Mea Maxima Culpa: Silence In The House Of God (2012)
Mea Maxima Culpa: Silence In The House Of God Videos
Mea Maxima Culpa: Silence In The House Of God Photos
Watch it now
as Terry Kohut
as Gary Smith
as Rembert Weakland
as Pat Kuehn
as Arthur Budzinski
as Jeff Anderson
as Thomas Doyle
as Richard Sipe
as Patrick Wall
as Geoffrey Robertson
as Laurie Goodstein
as Jason Berry
as Robert "Spike" Mickens
as Marco Politi
as Jamey Sheridan, Terry
as Chris Cooper, Gary
as Ethan Hawke, Pat
as Arthur, John Slattery
as Brady Bryson
Critic Reviews for Mea Maxima Culpa: Silence In The House Of God
The case has been widely reported but this is still an important film, laying out who knew what, and when. It's chilling: the conspiracy of silence goes all the way to the Vatican.
In the end, decades of such crimes going undetected and undeterred under the aegis of one employer - any employer - speaks for itself. And the extraordinary perseverance and courage of the men from St. John's speaks louder still.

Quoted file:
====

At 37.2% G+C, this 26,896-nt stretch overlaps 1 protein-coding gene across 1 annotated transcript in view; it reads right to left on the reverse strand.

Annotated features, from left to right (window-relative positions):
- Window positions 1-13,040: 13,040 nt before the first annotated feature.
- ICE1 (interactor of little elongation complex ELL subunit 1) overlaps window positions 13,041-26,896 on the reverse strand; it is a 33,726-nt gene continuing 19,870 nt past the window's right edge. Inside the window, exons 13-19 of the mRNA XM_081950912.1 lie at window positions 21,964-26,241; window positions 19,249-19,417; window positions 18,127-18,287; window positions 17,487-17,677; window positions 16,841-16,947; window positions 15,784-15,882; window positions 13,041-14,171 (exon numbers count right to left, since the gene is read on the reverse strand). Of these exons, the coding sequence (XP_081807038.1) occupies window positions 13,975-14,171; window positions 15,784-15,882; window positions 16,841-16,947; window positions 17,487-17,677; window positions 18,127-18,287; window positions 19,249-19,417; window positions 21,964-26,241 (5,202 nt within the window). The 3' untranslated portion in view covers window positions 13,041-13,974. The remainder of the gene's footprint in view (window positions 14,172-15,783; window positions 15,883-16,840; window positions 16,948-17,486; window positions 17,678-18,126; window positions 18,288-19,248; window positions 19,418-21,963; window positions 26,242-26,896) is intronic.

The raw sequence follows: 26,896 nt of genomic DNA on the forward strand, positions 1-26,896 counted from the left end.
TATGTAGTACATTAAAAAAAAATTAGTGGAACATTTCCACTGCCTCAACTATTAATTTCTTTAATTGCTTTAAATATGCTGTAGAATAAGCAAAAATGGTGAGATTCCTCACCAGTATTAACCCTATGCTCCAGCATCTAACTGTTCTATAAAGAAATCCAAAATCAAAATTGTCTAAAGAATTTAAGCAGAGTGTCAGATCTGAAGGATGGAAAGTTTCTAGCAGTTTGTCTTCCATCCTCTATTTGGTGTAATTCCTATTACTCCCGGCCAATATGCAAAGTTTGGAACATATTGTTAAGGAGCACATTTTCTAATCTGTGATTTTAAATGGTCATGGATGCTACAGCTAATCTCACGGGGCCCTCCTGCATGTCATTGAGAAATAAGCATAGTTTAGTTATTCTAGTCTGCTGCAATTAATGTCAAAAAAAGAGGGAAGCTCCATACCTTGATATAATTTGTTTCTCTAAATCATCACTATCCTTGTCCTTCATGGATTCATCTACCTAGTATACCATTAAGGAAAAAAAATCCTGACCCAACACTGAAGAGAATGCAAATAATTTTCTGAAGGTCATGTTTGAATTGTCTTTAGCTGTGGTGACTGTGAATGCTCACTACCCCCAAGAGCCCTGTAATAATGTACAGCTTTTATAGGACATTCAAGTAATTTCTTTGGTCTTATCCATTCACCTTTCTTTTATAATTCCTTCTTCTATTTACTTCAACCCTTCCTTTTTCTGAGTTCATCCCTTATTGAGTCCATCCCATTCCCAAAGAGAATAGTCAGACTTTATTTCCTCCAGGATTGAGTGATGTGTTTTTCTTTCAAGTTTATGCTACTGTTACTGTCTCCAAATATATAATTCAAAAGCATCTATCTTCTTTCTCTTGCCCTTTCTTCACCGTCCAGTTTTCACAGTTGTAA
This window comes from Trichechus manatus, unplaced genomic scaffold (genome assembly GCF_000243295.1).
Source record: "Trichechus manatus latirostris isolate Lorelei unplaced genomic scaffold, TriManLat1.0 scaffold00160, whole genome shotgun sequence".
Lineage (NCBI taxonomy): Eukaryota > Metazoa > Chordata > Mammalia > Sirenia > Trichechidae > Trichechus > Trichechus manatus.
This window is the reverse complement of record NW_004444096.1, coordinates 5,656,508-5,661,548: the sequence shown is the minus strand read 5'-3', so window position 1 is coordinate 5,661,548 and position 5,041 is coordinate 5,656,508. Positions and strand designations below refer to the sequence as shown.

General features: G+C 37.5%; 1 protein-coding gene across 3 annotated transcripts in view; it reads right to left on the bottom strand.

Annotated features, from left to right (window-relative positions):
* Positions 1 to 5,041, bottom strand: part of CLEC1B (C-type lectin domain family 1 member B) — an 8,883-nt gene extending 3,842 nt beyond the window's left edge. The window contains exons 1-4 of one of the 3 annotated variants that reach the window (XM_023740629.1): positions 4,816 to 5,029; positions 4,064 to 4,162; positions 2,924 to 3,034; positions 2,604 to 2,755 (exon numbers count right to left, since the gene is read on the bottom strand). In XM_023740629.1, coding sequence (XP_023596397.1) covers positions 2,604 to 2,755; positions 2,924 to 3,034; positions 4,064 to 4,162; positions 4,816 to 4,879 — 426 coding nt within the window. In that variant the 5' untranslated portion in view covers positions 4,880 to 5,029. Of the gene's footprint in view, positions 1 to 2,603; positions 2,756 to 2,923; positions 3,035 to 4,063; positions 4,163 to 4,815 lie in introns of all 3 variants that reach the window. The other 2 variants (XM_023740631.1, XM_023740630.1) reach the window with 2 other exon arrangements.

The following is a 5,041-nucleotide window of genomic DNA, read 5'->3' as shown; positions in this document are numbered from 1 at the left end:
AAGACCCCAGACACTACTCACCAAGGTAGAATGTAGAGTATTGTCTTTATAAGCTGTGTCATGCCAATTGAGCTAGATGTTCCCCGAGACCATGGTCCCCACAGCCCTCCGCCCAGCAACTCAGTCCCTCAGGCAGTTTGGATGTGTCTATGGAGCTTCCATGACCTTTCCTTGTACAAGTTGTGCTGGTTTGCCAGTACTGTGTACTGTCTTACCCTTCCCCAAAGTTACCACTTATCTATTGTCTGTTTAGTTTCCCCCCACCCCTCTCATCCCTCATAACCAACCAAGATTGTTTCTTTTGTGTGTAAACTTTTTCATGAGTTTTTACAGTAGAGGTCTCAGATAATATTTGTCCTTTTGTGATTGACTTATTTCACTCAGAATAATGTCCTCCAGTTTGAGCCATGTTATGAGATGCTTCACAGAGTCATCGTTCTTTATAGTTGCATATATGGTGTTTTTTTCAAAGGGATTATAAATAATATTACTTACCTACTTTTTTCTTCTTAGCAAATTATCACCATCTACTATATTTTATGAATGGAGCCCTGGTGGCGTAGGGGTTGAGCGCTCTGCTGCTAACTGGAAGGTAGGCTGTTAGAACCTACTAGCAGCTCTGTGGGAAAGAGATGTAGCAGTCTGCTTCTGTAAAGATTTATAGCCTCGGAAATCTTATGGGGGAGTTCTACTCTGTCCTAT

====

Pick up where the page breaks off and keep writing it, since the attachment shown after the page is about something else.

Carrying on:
Partly an inspiring saga of growing "deaf power" and human resilience, and partly a murky and fragmentary drama about an immense, closed-minded bureaucracy with paranoid and conspiratorial tendencies that finds itself unable to adjust to the modern world.
There is something to be said for a clear and unblinking recitation of facts, and thankfully Mr. Gibney does a lot of that.
Audience Reviews for Mea Maxima Culpa: Silence In The House Of God
Informative documentary, very interesting. But it could not hold my attention. I thought it was a boring film.
HBO is free this weekend. A horror film of reality, Mea Maxima Culpa, should be seen by everyone. Kudos to Alex Gibney for giving 4 deaf men a voice and educating the public about 2000 years of cover-up.
Compelling, dramatic cinema given weight by honest interviews with those involved in the subject matter. I watched this one evening while my friend slept in the bed next to me. I thought that there wouldn't be too much talking because the main victims of the events dramatized were deaf and thus communicated through sign language, in which I am fluent. But, instead of captions for viewers to understand them, there were narrators. It wasn't a hokey translation either, rather, taken very gravely and with much care. I was not disappointed with many aspects of this film. I would share and pass this on to my friends and family.
Discuss Mea Maxima Culpa: Silence In The House Of God on our Movie forum!